Ring of fire

April 23, 2006 at 1:40 am (Uncategorized)

I walked across the scorched earth among the burning trees and felt like the last man standing after the apocalypse. Around me there were crackles and pops and hissing as the last of the living things exploded and burned. Fire had come with an appetite and it laid waste to all in its path.
Of course, this was a mere woods fire and the devastation was limited to grass, leaves and dead tree limbs. Occasionally, the flames come with just enough savagery to remind us all that it rules us rather than the other way around.
It’s a wonder, really. We can split atoms, fire machines through the air and land them on comets, build super fast microchips the size of a tick’s eye. Yet one of the oldest elements in the universe still confounds us. When fire gets its blazing fingers on something and finds it good, there is little we can do about it.
When I was a boy, there was a neighborhood kid who sneaked out his bedroom window one night so he could resume partying at a house a block away. He drank and smoked alone into the wee hours, perhaps grumbling at how unfair it was that his parents wanted to exert such control over him.
The kid fell asleep with a cigarette, caught the bed on fire and perished in a wall of flames that burned through the upper floors of his sanctuary. For days, other kids would walk to the scene of that grisly death and look upon the charred remains of the house. For us, it was a glimpse into the pit of punishment. Our childish imaginations insisted on conjuring the sights and sounds and physical sensations as we imagined what it would be like to die by fire.
My Godmother died in flames after she returned to her burning home to retrieve a doll collection. I imagine the horror of that death too, imagining her ablaze as she ran screaming, lost and in pain, with an armful of melting dolls.
There is little reason to wonder why fire has become the avatar of man’s vision of hell. With fire comes immense destruction and unspeakable pain. It has always been both friend and foe to our species. We cook by it and it lights our way, but there have also been those who set out to cleanse perceived demons by burning people on stakes of wood.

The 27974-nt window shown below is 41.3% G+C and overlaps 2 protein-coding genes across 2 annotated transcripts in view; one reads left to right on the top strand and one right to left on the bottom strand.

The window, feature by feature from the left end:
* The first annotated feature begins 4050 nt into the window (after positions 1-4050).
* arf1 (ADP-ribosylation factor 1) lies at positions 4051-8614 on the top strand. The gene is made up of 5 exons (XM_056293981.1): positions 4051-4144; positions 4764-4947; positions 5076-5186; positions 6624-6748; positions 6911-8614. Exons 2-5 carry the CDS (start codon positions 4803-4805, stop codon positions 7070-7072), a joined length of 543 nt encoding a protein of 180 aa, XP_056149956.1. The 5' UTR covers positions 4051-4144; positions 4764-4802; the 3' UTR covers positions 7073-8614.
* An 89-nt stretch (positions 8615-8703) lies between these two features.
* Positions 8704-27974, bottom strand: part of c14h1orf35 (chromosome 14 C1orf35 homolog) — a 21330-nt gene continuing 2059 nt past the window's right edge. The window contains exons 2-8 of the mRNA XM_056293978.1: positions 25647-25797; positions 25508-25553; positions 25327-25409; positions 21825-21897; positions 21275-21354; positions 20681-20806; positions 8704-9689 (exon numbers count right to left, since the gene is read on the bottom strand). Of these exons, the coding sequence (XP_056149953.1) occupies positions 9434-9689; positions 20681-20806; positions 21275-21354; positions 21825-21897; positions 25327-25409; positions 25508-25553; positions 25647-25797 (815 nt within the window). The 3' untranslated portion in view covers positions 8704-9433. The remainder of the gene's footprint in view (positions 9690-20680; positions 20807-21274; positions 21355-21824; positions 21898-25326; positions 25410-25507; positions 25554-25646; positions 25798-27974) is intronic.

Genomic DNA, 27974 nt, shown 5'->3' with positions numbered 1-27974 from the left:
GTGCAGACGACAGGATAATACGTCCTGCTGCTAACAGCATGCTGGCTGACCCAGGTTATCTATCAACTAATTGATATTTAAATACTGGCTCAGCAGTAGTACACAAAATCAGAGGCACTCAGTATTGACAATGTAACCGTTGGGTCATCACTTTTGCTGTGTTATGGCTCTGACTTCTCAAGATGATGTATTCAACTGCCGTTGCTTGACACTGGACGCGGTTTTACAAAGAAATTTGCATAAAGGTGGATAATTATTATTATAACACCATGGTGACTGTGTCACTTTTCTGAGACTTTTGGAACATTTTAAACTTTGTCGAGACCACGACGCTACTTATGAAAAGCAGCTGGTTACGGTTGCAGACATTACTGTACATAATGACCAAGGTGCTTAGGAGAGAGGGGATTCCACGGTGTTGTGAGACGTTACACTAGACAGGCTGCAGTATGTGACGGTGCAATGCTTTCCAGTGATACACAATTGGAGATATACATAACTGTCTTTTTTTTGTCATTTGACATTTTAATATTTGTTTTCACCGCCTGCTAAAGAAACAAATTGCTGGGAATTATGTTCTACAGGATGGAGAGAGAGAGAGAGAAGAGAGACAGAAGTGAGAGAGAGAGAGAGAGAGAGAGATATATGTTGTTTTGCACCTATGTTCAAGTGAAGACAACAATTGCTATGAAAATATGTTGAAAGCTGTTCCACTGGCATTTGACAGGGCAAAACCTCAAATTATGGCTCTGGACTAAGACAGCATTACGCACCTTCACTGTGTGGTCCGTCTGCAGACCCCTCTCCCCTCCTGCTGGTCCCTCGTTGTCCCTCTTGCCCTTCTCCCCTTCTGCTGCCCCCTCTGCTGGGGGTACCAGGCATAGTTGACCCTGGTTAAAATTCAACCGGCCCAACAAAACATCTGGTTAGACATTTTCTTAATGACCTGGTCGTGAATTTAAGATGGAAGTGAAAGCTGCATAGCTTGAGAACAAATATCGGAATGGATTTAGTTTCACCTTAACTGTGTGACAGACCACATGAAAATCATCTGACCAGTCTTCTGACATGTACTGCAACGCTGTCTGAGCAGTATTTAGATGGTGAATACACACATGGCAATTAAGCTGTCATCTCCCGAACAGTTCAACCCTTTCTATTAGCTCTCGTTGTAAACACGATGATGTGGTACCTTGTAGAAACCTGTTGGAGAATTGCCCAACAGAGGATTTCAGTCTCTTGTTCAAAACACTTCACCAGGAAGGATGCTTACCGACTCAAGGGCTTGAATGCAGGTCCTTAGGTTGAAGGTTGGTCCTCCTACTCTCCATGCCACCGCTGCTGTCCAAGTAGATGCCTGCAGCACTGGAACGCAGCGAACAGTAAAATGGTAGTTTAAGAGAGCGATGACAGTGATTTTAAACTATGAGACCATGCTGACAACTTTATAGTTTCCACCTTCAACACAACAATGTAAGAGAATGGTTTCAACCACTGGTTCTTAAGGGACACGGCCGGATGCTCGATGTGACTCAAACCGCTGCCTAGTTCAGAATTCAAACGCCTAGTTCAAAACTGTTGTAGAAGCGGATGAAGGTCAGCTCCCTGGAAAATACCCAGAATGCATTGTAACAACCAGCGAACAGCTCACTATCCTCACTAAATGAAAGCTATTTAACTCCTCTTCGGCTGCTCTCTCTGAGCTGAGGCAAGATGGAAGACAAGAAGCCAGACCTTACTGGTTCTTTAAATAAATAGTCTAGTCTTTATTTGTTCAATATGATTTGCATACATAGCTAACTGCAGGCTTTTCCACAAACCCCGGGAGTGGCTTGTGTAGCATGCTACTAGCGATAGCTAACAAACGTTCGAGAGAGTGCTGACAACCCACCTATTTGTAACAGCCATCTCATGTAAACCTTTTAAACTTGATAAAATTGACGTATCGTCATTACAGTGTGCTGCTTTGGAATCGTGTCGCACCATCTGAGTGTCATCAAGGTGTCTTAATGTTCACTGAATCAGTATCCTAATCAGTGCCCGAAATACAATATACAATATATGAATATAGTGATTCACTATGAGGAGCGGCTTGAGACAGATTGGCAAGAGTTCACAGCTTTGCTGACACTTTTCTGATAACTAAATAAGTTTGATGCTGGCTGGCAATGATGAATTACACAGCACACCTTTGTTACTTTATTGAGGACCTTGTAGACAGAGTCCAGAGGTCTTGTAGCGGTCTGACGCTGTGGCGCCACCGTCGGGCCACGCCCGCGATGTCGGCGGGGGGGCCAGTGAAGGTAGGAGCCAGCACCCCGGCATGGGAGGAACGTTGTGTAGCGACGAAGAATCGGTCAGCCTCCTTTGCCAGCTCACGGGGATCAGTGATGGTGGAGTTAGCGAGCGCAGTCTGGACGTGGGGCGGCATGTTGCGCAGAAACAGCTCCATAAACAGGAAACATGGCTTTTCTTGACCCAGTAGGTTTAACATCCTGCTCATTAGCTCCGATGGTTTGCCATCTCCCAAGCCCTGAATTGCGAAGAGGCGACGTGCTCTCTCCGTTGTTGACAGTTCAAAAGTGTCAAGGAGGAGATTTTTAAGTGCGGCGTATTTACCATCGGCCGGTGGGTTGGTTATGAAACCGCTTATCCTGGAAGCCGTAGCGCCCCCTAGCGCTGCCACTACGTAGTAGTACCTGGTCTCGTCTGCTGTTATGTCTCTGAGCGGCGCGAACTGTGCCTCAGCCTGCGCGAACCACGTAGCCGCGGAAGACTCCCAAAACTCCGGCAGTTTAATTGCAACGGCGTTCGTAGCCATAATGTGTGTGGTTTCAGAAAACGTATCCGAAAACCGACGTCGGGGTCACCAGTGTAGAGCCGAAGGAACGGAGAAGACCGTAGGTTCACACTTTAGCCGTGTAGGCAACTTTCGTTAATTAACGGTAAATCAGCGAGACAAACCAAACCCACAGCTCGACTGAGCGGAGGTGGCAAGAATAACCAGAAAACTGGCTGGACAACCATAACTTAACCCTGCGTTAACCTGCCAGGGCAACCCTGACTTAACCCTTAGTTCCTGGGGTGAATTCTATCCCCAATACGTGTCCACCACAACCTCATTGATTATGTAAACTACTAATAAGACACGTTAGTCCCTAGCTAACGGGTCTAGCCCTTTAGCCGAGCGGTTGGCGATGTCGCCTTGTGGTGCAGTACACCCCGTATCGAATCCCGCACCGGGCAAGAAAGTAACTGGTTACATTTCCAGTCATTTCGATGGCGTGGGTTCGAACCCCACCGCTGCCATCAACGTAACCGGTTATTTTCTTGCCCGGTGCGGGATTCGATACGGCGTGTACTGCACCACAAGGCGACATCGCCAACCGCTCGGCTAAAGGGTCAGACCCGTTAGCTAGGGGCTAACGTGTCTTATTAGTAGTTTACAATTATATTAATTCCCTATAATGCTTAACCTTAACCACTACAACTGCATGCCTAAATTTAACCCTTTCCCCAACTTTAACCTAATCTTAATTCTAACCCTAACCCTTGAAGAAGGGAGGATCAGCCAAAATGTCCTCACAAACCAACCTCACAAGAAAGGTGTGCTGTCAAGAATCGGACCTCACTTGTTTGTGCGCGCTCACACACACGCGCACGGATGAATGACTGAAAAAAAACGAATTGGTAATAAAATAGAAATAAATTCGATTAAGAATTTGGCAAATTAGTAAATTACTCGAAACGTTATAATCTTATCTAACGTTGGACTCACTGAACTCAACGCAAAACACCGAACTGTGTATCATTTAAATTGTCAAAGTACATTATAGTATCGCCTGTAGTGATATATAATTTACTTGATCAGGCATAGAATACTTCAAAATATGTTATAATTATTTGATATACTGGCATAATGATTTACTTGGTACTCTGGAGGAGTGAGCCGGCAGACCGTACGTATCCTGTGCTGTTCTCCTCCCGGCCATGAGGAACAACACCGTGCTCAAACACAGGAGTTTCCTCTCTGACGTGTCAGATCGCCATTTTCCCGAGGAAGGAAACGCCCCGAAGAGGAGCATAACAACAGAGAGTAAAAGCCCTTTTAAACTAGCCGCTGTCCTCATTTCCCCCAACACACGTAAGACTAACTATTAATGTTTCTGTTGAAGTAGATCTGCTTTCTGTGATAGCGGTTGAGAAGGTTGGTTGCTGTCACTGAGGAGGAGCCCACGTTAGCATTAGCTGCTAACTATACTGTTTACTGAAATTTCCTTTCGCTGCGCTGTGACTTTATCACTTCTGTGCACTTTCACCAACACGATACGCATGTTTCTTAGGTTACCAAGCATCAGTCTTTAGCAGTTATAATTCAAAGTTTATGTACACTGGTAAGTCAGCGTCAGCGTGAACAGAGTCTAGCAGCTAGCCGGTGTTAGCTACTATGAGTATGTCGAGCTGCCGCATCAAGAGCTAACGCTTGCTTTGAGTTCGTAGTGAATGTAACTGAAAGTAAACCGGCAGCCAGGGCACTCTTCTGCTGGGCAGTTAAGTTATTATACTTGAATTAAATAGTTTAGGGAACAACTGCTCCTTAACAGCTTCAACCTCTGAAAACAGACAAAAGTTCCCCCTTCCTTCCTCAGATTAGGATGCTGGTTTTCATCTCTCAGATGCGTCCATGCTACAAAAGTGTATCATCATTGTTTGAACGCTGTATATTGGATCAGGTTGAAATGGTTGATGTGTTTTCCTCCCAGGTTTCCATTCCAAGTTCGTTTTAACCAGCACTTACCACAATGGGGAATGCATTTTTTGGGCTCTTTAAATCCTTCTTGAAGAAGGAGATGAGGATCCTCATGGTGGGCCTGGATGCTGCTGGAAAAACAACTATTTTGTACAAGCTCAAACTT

A half million years after prehistoric man learned to use fire for his own gains, we are still mesmerized by it. When a house burns downtown, hundreds of people will gather to watch. Some will drive from a distance and bring their children. The destruction it wreaks is swift and indiscriminate. The most powerful man on earth can construct the grandest home with his awesome wealth, and it will still be reduced to rubble if fire wants it.
As the songwriter says, fire is the devil’s only friend.
So, the week of the burnings, when fire moved across the region almost logically, like a traveling magician, people stopped and took notice. They smelled smoke and something primitive in them recoiled. Because as enthralling as it is to watch the flames — of a blazing house or a campfire — we know that fire can take away everything.
In Turner, walking the burned path left behind by the hungry flames was like strolling the landscape of a burned and ruined world. My imagination gets to me. For a few moments, I was time traveling. I was the only homosapien on the planet after the comet struck and wiped out the dinosaurs. Or I was the only witness left after man finally went to far with his technology and scorched the entire race. In the beginning there was fire, and so fire marked the end.
Or some such thing. It was a surreal moment. And I imagine it was surreal in Auburn, Bethel and all the other towns where fire was once again proving its dominance over man. And it all reminds me once again what they say about those who make careers out of battling ancient force: Where all others run from the flames, firefighters run toward it.
Firefighters are an incredible breed. They wade into oceans of fire to save people and property. They voluntarily take on a force from which the rest of us instinctively flee. They are able to battle flames because they understand them. But understanding fire leads to the knowledge that you can never defeat it, just maybe knock it down for another day. Fire will exist long after the rest of us have vanished into memory.
So, I’m waxing poetic about fire while my clothes still smell like smoke from the latest inferno. I have no point, really. Just the healthy respect for fire and for the people who go to war against it when called upon.




  1. Mainetarr said,